How many journalists does it take to change a lightbulb?

Answer: That sounds like a good little story, can you email me the media release?

(For a giggle, check out What PR people really think of journalists. I’m guilty of a few of those things myself.)

The original title of this post was ‘How many journalists does it take to interview one person and then write 414 words based on an eight-page summary of a report?’. But it wasn’t very catchy. The answer, if you read today’s Sydney Morning Herald, is two.

The story: Strong support for wind farms obscured, says CSIRO report

The journalists: Kelsey Munro, Ben Cubby (repeat offender)

The report: Acceptance of rural wind farms in Australia: a snapshot (this CSIRO page has links to pdfs of the report and the summary)

The only quotes in the SMH story come from Jim Smitham, the CSIRO’s deputy director of energy technology. The story notes that Dr Smitham was “one of the reviewers of the report”. One voice is hardly a balanced story. And how does it take two journalists to get quotes from just one person? If they were journalism students and submitted this story for a news reporting assignment, they’d fail.

I asked the CSIRO’s media department if either journalist spoke to Dr Smitham or if the quotes came from a media release. The answer: no media release was issued, and Kelsey Munro spoke to Dr Smitham. So what did Ben Cubby actually do to warrant his byline on this story? We’re talking about an eight-page report that has lots of pictures, surely it didn’t take two people to understand it? Perhaps he emailed Munro the link to the report.

Baffling journalist behaviour aside, let’s look at the story itself:
A peer-reviewed study by Brisbane researchers investigated attitudes to nine wind farms in various stages of development in NSW, Victoria and South Australia, concluding there was a strong level of support ”from rural residents who do not seek media attention or political engagement to express their views”.

By contrast, more than half of all wind farm proposals had been opposed by members of the Landscape Guardian group, the report noted.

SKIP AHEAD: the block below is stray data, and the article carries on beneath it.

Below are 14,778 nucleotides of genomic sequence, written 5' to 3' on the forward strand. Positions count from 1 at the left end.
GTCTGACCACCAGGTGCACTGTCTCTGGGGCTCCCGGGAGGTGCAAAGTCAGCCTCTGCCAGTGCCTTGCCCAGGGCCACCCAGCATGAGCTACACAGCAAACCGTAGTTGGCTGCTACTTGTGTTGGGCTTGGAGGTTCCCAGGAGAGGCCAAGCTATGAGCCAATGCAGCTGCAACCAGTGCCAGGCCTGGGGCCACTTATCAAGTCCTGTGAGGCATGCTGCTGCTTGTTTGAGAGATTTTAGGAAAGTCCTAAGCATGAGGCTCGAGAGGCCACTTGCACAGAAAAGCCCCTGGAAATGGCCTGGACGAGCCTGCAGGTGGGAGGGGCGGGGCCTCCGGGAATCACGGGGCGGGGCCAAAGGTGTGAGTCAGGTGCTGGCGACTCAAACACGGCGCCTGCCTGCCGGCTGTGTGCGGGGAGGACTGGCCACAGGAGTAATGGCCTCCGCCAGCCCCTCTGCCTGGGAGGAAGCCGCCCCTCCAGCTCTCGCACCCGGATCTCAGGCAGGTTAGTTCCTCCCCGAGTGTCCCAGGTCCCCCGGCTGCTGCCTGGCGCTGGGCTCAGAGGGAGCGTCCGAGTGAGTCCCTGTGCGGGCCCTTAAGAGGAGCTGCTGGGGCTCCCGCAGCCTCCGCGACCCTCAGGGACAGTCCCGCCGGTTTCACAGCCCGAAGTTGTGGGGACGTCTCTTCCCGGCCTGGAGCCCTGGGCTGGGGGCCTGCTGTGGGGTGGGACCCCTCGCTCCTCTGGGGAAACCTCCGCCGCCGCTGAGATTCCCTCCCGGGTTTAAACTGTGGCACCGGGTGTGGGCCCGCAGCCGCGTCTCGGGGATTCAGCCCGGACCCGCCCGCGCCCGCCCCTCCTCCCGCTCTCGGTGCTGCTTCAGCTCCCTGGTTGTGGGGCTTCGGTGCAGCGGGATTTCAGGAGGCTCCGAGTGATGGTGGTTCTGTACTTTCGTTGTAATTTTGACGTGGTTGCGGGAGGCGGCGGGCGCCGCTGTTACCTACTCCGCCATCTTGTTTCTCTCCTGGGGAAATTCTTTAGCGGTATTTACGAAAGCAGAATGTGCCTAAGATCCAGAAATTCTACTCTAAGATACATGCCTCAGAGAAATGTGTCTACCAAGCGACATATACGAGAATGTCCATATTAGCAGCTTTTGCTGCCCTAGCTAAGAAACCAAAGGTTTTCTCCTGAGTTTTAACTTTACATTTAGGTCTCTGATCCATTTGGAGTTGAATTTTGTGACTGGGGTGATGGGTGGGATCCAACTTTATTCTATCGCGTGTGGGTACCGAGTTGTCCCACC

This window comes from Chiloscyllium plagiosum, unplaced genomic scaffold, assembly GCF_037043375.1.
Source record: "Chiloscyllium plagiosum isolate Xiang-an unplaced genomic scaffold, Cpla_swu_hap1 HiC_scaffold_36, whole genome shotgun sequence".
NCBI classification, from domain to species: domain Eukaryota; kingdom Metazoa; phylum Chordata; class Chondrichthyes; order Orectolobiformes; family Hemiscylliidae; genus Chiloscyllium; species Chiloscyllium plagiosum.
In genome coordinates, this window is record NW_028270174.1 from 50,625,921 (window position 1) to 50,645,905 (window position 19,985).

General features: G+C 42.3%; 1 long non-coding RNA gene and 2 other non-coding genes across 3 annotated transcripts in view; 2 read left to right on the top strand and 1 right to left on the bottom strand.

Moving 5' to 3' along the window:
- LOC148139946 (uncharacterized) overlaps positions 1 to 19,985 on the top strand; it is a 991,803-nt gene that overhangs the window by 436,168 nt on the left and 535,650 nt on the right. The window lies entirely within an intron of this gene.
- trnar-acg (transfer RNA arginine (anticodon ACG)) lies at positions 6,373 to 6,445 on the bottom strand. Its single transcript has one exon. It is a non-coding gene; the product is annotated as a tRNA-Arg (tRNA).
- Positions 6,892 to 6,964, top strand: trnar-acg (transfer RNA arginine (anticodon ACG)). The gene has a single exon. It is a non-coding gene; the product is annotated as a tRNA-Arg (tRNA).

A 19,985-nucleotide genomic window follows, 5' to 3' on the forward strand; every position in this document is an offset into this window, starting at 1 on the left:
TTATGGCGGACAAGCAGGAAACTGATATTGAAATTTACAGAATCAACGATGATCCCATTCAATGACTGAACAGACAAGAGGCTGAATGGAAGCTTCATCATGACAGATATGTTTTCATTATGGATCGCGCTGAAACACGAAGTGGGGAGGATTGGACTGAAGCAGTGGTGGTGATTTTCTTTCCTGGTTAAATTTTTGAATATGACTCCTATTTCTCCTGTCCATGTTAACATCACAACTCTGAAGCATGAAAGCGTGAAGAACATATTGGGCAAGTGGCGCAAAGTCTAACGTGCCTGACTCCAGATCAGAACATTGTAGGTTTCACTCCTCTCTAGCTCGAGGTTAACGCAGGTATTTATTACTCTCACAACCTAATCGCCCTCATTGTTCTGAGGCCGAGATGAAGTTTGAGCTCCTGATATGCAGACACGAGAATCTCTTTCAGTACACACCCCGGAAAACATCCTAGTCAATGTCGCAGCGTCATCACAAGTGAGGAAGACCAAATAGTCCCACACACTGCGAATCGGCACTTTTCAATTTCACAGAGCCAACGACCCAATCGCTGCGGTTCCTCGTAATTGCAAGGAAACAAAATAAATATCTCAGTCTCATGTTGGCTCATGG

That bit is important, particularly when you consider the final sentence in the story:
The Landscape Guardians could not be reached for comment yesterday.

Right. Is this story time-critical? No, it is not. The report was released on 13 January. So there was no need for it to be published without comment from the Landscape Guardians. Hell, you could even go nuts and interview a third person in order to write a balanced story that was actually useful to readers. After all, Brendan Gullifer from The Courier in Ballarat had quotes from five people his 327 word story: Questions arise over CSIRO wind farm report. Sure, some of those quotes came from media releases, and the article is more about local politics than it is about the report. And it gives more weight to people opposed to wind farms than to the peer-reviewed report, but even with these flaws it’s a lot better than the incredibly lazy offering from the Sydney Morning Herald.

Update 19 Jan: So, Ben Cubby read this post. This is his response on twitter:

Tweet from SMH environment editor, Ben Cubby

Highly professional tweet from SMH environment editor, Ben Cubby

Stay classy, Ben.

9 responses to “How many journalists does it take to change a lightbulb?

  1. Don’t know whether you have seen these warning labels……..

  2. christophermoore

    Really? I thought the Courier’s article was a depressing example of what Jim Smitham described (in the SMH article) as “conflict-oriented media coverage”. Instead of reporting the peer-reviewed finding that the community largely have no problem with wind farms, they went with the bizarre angle alleging bias at the CSIRO. Who cares if two journalists shared the byline in the SMH article.

    Too often “balance” is code for “find someone who disagrees and make it seem like both sides of the argument have equal merit”. The desire for balanced journalism has given us the ridiculous situation where the huge weight of peer-reviewed climate science is “balanced” by a random blogger, parliamentarian, or wo/man on the street. The Landscape Guardians have as much scientific credibility as the Breatharians, and I prefer to read the work of journalists who recognise that.